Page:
In a major relief to exporters, the government has agreed to refund as much as 90% of their duty claims just within a week under the new goods and services tax (GST) regime, commerce and industry minister Nirmala Sitharaman said on Thursday.
The revenue department of the finance ministry has agreed to even offer interest on the refund claim if it’s unduly delayed, Sitharaman said after chairing the meeting of the Council for Trade Development and Promotion in New Delhi. The commerce ministry had been vigorously taking up this issue with the revenue department, so that the concerns of exporters were addressed adequately before the new indirect tax regime kicked in.
Commerce secretary Rita Teaotia also said the revenue department has committed that 90% of the refund will be made within seven days, while the remaining 10% “will be subject to whatever verification the revenue department is required to do”. Under the GST structure, taxes must be paid and that the refund will be provided.
In a meeting with finance minister Arun Jaitley and others at GST Council on Tuesday, Sitharaman had stressed there was a need to review the current time-consuming process of refunds claimed by exporters against the duty paid on imports of raw materials or other items under various schemes in the new tax regime.
So, refunds against the imports of capital goods under the Export Promotion Capital Goods Authorisation Scheme and those of raw material under the Advance Authorisation Scheme are expected to be processed within a week.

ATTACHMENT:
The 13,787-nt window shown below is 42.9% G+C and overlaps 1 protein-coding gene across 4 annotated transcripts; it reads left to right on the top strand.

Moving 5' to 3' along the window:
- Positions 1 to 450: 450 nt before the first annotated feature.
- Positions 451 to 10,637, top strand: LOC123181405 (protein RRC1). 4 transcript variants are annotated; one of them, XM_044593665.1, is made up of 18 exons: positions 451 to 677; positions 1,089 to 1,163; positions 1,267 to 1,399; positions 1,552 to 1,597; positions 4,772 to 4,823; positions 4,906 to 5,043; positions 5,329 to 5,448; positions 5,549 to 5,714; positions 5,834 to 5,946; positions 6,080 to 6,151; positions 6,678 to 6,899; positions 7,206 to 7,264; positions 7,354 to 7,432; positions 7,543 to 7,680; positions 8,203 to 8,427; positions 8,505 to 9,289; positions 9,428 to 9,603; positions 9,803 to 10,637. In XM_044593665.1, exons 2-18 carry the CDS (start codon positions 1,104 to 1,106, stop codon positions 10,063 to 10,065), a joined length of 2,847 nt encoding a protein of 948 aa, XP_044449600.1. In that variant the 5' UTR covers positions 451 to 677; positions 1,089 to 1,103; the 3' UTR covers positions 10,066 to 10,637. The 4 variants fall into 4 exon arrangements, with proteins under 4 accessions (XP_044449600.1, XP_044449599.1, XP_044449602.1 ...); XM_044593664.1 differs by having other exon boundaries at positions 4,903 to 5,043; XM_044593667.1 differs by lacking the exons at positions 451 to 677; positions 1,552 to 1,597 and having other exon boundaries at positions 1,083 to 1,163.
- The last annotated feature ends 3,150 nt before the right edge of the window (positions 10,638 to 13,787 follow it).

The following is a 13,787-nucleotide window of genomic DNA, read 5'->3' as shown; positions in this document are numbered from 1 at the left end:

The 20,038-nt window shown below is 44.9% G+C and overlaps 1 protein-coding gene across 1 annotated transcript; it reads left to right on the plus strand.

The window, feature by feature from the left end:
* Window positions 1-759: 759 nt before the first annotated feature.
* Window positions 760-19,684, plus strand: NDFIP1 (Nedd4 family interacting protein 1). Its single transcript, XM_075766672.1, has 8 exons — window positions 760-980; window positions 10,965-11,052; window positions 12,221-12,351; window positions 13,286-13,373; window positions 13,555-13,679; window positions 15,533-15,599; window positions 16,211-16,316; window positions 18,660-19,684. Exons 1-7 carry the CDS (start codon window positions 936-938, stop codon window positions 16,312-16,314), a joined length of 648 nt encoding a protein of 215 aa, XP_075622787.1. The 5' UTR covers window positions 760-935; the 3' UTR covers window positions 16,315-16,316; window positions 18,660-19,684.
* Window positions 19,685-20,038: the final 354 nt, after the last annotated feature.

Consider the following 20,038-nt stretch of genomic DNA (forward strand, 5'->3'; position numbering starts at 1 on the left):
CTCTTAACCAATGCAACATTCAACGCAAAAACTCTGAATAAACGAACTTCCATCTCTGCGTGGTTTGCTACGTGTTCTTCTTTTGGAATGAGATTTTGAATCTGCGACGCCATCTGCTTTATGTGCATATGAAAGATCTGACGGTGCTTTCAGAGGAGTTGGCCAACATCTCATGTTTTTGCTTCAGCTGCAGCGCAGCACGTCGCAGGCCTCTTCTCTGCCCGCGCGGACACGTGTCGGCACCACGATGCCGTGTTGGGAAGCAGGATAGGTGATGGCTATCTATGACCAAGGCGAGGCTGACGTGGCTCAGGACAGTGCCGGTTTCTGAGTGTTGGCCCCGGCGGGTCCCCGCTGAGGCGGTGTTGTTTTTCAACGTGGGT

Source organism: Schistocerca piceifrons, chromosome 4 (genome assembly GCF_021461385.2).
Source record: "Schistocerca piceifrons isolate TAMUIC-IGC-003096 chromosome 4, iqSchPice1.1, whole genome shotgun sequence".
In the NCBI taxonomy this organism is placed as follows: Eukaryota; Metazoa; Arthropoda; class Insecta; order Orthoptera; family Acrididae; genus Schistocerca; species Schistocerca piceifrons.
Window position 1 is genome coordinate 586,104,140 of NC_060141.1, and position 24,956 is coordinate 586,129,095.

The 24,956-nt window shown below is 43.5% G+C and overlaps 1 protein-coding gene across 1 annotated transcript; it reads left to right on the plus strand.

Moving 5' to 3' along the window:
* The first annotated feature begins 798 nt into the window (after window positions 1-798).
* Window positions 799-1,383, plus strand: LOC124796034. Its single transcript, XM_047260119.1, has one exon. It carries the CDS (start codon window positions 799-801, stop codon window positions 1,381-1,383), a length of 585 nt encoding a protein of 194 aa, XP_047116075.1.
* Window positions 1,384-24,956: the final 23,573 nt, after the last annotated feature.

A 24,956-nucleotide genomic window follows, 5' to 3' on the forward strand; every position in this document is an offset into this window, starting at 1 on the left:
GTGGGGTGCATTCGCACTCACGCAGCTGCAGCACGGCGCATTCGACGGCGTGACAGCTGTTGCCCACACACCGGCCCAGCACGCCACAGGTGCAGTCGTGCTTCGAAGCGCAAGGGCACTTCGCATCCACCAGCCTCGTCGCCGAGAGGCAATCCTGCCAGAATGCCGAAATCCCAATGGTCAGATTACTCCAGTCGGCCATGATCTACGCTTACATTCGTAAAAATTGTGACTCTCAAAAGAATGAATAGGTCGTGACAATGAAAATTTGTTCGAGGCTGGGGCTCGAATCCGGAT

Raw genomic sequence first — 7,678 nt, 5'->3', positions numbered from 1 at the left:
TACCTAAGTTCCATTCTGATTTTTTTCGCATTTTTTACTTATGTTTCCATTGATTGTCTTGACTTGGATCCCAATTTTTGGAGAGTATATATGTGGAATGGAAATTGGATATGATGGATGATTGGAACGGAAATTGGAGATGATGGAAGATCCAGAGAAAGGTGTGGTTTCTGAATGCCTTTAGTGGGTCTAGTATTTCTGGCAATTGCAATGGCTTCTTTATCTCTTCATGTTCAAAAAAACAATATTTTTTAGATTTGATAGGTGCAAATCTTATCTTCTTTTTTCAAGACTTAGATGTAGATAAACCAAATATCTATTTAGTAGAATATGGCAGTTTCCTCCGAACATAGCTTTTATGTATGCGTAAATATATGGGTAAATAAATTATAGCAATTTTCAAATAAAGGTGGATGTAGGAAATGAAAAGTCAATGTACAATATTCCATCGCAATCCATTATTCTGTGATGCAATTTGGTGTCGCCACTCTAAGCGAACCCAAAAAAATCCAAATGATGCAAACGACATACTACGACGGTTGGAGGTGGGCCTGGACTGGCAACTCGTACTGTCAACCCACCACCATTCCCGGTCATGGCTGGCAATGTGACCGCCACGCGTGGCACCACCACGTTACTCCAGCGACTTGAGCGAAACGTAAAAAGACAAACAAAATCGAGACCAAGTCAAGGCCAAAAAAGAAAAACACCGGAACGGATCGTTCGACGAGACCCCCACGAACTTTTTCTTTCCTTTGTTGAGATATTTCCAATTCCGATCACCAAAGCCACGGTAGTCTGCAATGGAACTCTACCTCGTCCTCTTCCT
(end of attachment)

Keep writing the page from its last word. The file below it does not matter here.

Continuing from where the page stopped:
Tax refund claims typically take six-eight months (although they are being expedited in recent months) to be processed, blocking the capital of a firm, Sitharaman had said on Tuesday. Under the EPCG scheme, the import of capital goods required for the manufacture of resultant export products is mostly allowed at zero duty. The Advance Authorisation Scheme allows duty-free import of inputs that are physically incorporated in export product for purpose of value addition and re-exports. Also, certain other incentives currently enjoyed by exporters need to continue.
Teaotia said the exporters could get interest if the refund is delayed beyond two weeks, and the amount of interest would be decided by the revenue department.
Further, Sitharaman stated that she had asked states to consider higher allocation of resources for export infrastructure from their increased devolution of funds, to which “I expected that at least the ongoing ASIDE projects would be completed by the states. I am awaiting an affirmative action on this from the states”.
Calling for support from states in boosting exports, Sitharaman said the Centre
is also firming up a scheme
to provide financial support and supplement states’
efforts to create export infrastructure.
“I hope we can soon succeed in achieving a consensus for the roll out of this scheme — Trade Infrastructure for Export Scheme (TIES),” the minister said. She added that only one and a half a dozen states have developed their export strategy, aligning it with the national trade policy.